In this article, we discuss:
The labor landscape might as well be a tale of two cities.
Layoffs and hiring slowdowns tend to dominate the discourse on the economic outlook, but that isn’t putting a damper on what’s considered a strong labor market. The job market at the beginning of 2023 was stronger than expected, and the unemployment rate remains historically low.
What’s more, the delicate balance of labor supply and demand depends on the industry, an insight reflected in anonymized data from the Workday platform. For example, retail and manufacturing were the top industries with the most job requisitions in 2022, and the highest volumes of job applications were submitted to retail and financial services. Healthcare and education were among the lowest job applications per requisition.
Now put that backdrop against the high expectations of job seekers and the acceleration of skills-based hiring, and the new challenges for talent acquisition leaders are many. But change will be for the better.
After all, the future of work is about adaptability. Defining what that adaptability looks like in talent acquisition will take fully comprehending how the world has changed and embracing the technology that enables thriving in that change.
Candidate Experience Is the First Touchpoint for Employee Experience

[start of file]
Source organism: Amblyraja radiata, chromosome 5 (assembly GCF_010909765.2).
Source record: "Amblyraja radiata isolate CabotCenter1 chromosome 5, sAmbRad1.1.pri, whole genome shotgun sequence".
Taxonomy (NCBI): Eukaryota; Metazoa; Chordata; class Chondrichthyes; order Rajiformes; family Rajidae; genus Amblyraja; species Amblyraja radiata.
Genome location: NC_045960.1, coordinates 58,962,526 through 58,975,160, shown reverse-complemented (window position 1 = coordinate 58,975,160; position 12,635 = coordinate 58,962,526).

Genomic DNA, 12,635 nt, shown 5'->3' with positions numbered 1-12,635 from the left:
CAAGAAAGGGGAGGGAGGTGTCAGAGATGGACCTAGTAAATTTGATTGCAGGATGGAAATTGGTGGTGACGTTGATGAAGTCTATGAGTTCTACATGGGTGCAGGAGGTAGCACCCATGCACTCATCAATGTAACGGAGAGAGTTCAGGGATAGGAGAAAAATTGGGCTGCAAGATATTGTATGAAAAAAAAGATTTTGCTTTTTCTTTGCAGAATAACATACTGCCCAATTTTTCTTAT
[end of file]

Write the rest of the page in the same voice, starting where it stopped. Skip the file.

Despite the mixed-signal economy, the labor landscape is still a job seeker’s market.
And after being in the driver’s seat for so long—as reflected in the past couple of years with the “Great Resignation” and “quiet quitting”—higher expectations around the candidate experience have become permanent.
The candidate experience starts before a candidate even applies for a job. It begins with the initial marketing and engagement outreach between the candidate and company to explore their goals and learn about new job opportunities. From there, the candidate experience continues through the recruiting process, including when candidates apply for the job and interview, the communication at all stages (even when a candidate is rejected), and staying in touch as new opportunities open up.
Job seekers are using the candidate experience to gauge workplace culture, a top consideration in the job search. If at any time the candidate senses a red flag that signals a workplace isn’t the right fit, job seekers aren’t afraid to “ghost” the recruiting process. What’s more, job seekers who have a negative experience in the interviewing process are likely to post about it online.
All of which makes clear that the employee experience starts long before the hire date, making recruiters a vital first touchpoint.